Easy Battle Mode

Easy Battle Mode is for the casual gamer who wants quick, randomized, luck-based battles. These types of battles usually end pretty quickly and are almost completely dice driven. A the name implies, it’s a very easy battle system to learn. In Fairytale Games, you will be able to choose from this style of fighting to the more advanced.


When you begin battle, whoever initiated the battle first gets to go first. Once the battle begins, you and your opponent will use a community Battle Deck. Before the round starts, you and your opponent will draw 5 cards each. The maximum hand size will always be 5.


There are 4 different types of Battle Cards. Attack, Defense, Ability, and Special.  Note that in Easy Battle Mode, you will ignore certain statistics on these Battle Cards.


When you play an attack card you will roll 1 die (six sided) and match the value to a number on your Player Board. This will tell you what move or ability your character performed. Attack Cards can also be played as a block, but are only worth 1 DEF Point. Ignore the other statistics on the Attack Card.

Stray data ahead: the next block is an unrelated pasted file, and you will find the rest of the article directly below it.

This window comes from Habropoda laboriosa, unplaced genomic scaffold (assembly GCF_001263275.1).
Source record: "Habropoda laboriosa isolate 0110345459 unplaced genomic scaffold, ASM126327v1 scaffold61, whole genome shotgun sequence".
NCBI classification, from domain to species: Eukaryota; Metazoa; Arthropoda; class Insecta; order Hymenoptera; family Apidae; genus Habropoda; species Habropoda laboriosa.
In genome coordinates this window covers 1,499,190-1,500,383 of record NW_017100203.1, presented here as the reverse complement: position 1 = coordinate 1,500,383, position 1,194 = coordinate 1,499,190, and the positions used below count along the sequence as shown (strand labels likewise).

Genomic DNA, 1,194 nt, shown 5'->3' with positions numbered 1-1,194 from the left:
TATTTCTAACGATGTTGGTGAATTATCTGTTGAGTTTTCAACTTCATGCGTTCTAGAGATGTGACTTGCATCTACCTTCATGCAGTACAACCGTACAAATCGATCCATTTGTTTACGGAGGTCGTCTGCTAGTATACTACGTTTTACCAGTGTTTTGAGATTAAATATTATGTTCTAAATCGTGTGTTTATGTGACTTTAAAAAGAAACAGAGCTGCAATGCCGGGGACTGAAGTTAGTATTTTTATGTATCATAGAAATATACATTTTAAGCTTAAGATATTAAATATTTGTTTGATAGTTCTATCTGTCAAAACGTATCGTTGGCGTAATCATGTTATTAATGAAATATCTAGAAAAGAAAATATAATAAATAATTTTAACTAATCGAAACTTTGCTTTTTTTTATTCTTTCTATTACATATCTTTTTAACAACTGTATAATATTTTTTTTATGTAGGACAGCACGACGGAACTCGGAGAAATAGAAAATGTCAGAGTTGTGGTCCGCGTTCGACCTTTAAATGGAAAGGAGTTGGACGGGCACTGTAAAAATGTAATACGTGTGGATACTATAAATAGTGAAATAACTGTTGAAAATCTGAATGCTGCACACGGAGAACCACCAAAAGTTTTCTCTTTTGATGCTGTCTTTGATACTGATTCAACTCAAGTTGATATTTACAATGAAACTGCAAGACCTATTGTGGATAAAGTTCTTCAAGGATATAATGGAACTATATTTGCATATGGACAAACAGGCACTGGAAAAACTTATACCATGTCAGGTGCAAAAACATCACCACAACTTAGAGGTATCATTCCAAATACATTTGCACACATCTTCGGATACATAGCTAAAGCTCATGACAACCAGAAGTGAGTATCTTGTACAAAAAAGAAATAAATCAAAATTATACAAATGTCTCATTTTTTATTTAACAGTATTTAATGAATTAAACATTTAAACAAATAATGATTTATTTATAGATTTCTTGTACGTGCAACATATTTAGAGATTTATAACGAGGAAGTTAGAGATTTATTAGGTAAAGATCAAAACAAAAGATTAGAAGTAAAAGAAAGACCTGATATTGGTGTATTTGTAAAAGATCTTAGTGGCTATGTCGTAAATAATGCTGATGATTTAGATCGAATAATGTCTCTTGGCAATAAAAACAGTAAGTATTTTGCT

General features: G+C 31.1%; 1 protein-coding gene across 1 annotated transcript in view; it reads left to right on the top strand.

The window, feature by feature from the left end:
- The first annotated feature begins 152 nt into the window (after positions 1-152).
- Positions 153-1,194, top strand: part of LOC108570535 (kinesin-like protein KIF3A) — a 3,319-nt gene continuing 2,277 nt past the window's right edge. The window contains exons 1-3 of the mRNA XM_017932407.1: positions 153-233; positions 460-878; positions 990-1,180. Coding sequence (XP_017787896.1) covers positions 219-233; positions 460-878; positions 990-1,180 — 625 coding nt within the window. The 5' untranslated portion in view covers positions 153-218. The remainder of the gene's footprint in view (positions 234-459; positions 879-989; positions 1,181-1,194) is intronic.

When you play a defense card in response to an attack, you will roll a die and match the value with the corresponding number on your Player Board. This will tell you how much of the attack you deflected or absorbed. For example, if someone hits you for 5 ATK (Attack) Damage, and you block with a 3 DEF (Defense) value, then you still get hit for 2 and will subtract this from your life total. If you get hit for 5 ATK Damage and you block with a 5 DEF or 6 DEF value then nothing happens as you absorb the entirety of the attack. Ignore the other statistics on the Defense Card.


In easy mode, the ability card will allow you to change between allies instantly by using the card and a trait point. Ignore the other statistics on the Ability Card.


You may use a special move that is indicated on your Player Board buy using this card as well as spending the designated amount of trait points. Ignore the other statistics on the Special Card.


You can play this to try to escape and end the battle. If you play this successfully, you will have to discard any equipped items. If you fail, you will take a substantial amount of damage. The success of the escape comes down to a dice roll between you and your opponent where the greater roll wins. You can also play escape cards as a response to an attack. If you fail the escape, not only do you take the penalty from a failed escape, but also the damage from the attack your opponent made before your attempt. Yikes!